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Glas M.S.,Max Planck Institute for Marine Microbiology | Sato Y.,Australian Institute of Marine Science | Sato Y.,James Cook University | Ulstrup K.E.,DHI Water - Environment - Health | Bourne D.G.,Australian Institute of Marine Science
ISME Journal

The microenvironmental dynamics of the microbial mat of black band disease (BBD) and its less virulent precursor, cyanobacterial patch (CP), were extensively profiled using microsensors under different light intensities with respect to O 2, pH and H 2 S. BBD mats exhibited vertical stratification into an upper phototrophic and lower anoxic and sulphidic zone. At the progression front of BBD lesions, high sulphide levels up to 4977 M were measured in darkness along with lower than ambient levels of pH (7.430.20). At the base of the coral-BBD microbial mat, conditions were hypoxic or anoxic depending on light intensity exposure. In contrast, CP mats did not exhibit strong microchemical stratification with mostly supersaturated oxygen conditions throughout the mats at all light intensities and with levels of pH generally higher than in BBD. Two of three replicate CP mats were devoid of sulphide, while the third replicate showed only low levels of sulphide (up to 42 M) present in darkness and at intermediate light levels. The level of oxygenation and sulphide correlated well with lesion migration rates, that is virulence of the mats, which were greater in BBD than in CP. The results suggest that biogeochemical microgradients of BBD shaped by the complex microbial community, rather than a defined pathogen, are the major trigger for high virulence and the associated derived coral mortality of this disease. © 2012 International Society for Microbial Ecology All rights reserved. Source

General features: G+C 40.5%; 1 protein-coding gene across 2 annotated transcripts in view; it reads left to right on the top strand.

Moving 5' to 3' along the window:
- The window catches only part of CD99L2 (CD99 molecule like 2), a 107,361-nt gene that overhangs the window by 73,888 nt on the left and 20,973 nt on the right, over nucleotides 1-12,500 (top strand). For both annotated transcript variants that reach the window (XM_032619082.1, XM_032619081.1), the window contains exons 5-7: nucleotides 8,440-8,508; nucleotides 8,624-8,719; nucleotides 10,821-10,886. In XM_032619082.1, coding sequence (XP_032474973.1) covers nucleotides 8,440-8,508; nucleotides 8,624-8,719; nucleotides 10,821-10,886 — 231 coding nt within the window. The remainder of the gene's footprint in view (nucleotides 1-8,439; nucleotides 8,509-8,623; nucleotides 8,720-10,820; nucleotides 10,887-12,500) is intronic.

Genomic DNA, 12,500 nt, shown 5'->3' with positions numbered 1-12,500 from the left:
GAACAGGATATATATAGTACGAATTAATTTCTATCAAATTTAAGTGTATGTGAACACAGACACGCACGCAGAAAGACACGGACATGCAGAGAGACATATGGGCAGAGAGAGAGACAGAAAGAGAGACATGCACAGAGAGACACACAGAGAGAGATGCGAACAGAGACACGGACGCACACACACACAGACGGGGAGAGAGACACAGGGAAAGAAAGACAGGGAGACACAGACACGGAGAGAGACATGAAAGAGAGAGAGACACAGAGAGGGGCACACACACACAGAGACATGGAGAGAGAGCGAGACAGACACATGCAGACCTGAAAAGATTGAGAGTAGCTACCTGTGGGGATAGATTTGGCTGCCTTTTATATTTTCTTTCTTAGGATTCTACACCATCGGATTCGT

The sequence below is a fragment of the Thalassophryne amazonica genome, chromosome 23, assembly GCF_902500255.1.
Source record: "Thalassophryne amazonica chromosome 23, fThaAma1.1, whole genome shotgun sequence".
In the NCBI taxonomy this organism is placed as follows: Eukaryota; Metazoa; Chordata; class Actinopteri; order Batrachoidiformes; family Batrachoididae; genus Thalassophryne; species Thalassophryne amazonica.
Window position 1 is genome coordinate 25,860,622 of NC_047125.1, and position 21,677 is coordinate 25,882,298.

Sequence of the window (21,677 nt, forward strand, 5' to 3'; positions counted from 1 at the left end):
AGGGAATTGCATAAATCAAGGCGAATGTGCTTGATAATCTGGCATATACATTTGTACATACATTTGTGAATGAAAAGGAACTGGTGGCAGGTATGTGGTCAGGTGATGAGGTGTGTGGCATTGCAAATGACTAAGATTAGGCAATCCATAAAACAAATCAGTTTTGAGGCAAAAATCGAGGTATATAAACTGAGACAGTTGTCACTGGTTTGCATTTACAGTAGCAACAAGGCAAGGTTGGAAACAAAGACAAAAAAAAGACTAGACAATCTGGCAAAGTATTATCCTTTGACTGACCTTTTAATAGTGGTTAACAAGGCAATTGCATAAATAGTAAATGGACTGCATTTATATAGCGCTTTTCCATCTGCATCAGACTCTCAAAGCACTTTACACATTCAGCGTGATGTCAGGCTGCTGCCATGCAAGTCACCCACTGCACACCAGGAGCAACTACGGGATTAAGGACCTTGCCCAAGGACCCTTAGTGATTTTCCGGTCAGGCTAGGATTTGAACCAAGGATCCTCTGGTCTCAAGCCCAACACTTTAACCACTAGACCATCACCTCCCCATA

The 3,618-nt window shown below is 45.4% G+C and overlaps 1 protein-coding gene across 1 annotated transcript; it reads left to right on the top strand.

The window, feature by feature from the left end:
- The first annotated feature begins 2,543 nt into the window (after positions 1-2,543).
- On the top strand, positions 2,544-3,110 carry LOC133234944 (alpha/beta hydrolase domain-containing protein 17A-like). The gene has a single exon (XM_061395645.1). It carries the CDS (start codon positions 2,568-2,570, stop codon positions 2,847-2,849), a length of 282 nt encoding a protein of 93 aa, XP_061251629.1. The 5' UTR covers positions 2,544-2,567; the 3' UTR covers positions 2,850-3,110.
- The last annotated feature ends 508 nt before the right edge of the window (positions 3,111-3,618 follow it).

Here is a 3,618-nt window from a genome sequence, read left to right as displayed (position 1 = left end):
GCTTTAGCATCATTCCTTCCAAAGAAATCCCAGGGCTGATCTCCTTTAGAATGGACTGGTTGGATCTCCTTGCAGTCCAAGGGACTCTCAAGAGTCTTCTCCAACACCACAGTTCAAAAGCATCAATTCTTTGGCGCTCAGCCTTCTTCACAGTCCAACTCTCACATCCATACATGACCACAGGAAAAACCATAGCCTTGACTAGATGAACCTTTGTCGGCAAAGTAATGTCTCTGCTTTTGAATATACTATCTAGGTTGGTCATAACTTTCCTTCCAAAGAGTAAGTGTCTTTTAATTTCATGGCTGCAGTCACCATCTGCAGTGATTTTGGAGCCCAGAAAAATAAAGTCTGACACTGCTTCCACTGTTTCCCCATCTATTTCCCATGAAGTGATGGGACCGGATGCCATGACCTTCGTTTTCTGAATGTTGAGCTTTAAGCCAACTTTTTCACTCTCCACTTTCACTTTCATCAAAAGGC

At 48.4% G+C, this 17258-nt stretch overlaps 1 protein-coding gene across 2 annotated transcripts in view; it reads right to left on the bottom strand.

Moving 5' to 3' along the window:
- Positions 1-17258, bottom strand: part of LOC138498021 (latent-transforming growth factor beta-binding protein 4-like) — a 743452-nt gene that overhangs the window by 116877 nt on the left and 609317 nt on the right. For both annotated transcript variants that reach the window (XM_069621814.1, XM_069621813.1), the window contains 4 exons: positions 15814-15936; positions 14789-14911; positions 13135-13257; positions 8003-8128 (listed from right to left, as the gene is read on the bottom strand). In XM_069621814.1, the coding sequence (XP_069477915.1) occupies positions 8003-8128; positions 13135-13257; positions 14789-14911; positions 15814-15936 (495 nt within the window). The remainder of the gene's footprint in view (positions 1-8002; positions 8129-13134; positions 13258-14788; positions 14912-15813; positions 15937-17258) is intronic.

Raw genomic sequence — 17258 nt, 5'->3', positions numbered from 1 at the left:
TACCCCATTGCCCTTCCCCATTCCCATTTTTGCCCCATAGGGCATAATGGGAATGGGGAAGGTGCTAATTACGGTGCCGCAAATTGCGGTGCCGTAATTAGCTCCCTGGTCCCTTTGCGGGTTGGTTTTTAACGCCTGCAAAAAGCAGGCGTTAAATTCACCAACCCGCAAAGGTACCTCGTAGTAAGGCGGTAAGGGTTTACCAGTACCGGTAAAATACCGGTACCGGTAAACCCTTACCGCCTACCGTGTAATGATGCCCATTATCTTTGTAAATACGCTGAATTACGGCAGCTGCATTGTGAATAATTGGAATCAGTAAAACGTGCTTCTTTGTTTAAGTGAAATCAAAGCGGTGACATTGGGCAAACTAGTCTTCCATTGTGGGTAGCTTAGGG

Eriksson C.,DHI Water - Environment - Health | Engqvist A.,Aythya AB

The water turnover of two coastal areas, Forsmark and Laxemar-Simpevarp, has been modeled for 13 selected years between 6500 bc and 9000 ad by utilizing information about past, present, and future bathymetry. The Forsmark area can be described as an open-ended funnel, and is analyzed with a 3D-model (MIKE 3-FM); the Laxemar area is partitioned into clusters of sub-basins treated with a discrete coupled basin model (CouBa). In all simulations, the main variation factor is the land uplift. The 3D-model domain is successively modified. For the CouBa approach the successive basin configurations are objectively deduced based on the 3D domain modifications. The average age (AvA) of the resident water relative to the open coast is generally lower for the Forsmark area. A typical progression is that the AvA values increase until a sub-basin ceases to be connected to the coastal zone. This disconnection is often preceded by a lowered AvA. © 2013 The Author(s). Source

Berglund S.,HydroResearch AB Stora Marknadsvagen | Bosson E.,Swedish Nuclear Fuel and Waste Management Company | Sassner M.,DHI Water - Environment - Health

This paper presents an analysis of present and future hydrological conditions at the Forsmark site in Sweden, which has been proposed as the site for a geological repository for spent nuclear fuel. Forsmark is a coastal site that changes in response to shoreline displacement. In the considered time frame (until year 10 000 ad), the hydrological system will be affected by landscape succession associated with shoreline displacement and changes in vegetation, regolith stratigraphy, and climate. Based on extensive site investigations and modeling of present hydrological conditions, the effects of different processes on future site hydrology are quantified. As expected, shoreline displacement has a strong effect on local hydrology (e.g., groundwater flow) in areas that change from sea to land. The comparison between present and future land areas emphasizes the importance of climate variables relative to other factors for main hydrological features such as water balances. © 2013 The Author(s). Source

Stoll S.,ETH Zurich | Hendricks Franssen H.J.,ETH Zurich | Hendricks Franssen H.J.,Julich Research Center | Butts M.,DHI Water - Environment - Health | Kinzelbach W.,ETH Zurich
Hydrology and Earth System Sciences